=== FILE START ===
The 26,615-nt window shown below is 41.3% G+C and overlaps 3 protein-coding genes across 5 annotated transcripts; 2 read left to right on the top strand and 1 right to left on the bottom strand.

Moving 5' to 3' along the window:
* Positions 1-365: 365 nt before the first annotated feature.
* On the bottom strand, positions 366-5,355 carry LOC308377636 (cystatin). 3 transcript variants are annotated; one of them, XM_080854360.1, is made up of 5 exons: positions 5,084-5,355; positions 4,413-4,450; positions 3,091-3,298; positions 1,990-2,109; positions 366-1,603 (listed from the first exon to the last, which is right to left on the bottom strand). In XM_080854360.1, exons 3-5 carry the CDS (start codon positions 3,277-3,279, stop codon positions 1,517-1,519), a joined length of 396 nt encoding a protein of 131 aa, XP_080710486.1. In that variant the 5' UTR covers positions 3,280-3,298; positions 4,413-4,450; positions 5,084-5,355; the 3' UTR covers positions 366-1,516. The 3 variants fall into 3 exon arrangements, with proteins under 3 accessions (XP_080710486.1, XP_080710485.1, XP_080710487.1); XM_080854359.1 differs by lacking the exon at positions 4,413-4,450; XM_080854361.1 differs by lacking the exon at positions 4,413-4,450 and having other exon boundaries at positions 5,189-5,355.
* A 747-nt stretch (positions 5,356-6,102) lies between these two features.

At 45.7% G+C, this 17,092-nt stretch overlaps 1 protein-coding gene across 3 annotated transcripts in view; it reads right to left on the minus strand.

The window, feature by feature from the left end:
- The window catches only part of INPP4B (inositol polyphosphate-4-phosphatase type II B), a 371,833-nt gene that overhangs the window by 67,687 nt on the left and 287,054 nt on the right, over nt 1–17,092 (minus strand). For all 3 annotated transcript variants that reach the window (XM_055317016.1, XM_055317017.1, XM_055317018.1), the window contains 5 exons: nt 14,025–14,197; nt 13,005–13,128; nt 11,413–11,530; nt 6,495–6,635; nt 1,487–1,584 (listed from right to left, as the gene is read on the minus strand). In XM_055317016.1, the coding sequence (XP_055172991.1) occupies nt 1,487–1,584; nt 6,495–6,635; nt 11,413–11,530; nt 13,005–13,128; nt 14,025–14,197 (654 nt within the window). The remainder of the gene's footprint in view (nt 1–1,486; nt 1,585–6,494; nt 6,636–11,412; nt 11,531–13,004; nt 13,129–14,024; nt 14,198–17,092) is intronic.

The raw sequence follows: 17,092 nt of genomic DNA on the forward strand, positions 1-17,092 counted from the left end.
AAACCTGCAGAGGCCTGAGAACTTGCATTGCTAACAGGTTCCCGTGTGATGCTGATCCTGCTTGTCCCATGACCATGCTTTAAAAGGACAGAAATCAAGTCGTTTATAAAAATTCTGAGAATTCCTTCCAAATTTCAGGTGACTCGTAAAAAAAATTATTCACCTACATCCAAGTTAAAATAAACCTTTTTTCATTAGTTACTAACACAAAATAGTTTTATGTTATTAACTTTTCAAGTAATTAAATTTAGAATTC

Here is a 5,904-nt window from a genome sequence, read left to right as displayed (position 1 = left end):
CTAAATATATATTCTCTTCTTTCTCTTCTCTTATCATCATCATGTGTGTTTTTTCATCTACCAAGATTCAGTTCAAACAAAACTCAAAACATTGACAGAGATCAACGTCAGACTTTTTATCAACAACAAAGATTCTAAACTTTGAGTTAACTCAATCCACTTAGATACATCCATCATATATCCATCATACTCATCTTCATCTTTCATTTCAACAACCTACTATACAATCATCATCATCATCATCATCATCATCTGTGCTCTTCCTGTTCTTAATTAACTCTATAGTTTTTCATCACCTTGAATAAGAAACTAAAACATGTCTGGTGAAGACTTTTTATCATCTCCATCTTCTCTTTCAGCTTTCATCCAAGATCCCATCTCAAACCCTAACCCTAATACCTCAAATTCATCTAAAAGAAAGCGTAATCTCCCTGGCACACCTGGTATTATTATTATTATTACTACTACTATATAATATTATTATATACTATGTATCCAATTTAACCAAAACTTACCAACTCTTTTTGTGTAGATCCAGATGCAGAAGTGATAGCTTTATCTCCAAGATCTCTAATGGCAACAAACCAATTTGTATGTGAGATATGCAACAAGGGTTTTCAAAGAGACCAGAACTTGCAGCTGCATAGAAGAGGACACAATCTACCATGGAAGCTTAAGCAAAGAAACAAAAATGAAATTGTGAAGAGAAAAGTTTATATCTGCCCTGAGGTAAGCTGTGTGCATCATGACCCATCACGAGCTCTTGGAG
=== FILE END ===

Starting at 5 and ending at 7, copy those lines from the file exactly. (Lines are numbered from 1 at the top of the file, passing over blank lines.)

* A 747-nt stretch (positions 5,356-6,102) lies between these two features.

At 45.7% G+C, this 17,092-nt stretch overlaps 1 protein-coding gene across 3 annotated transcripts in view; it reads right to left on the minus strand.

The window, feature by feature from the left end: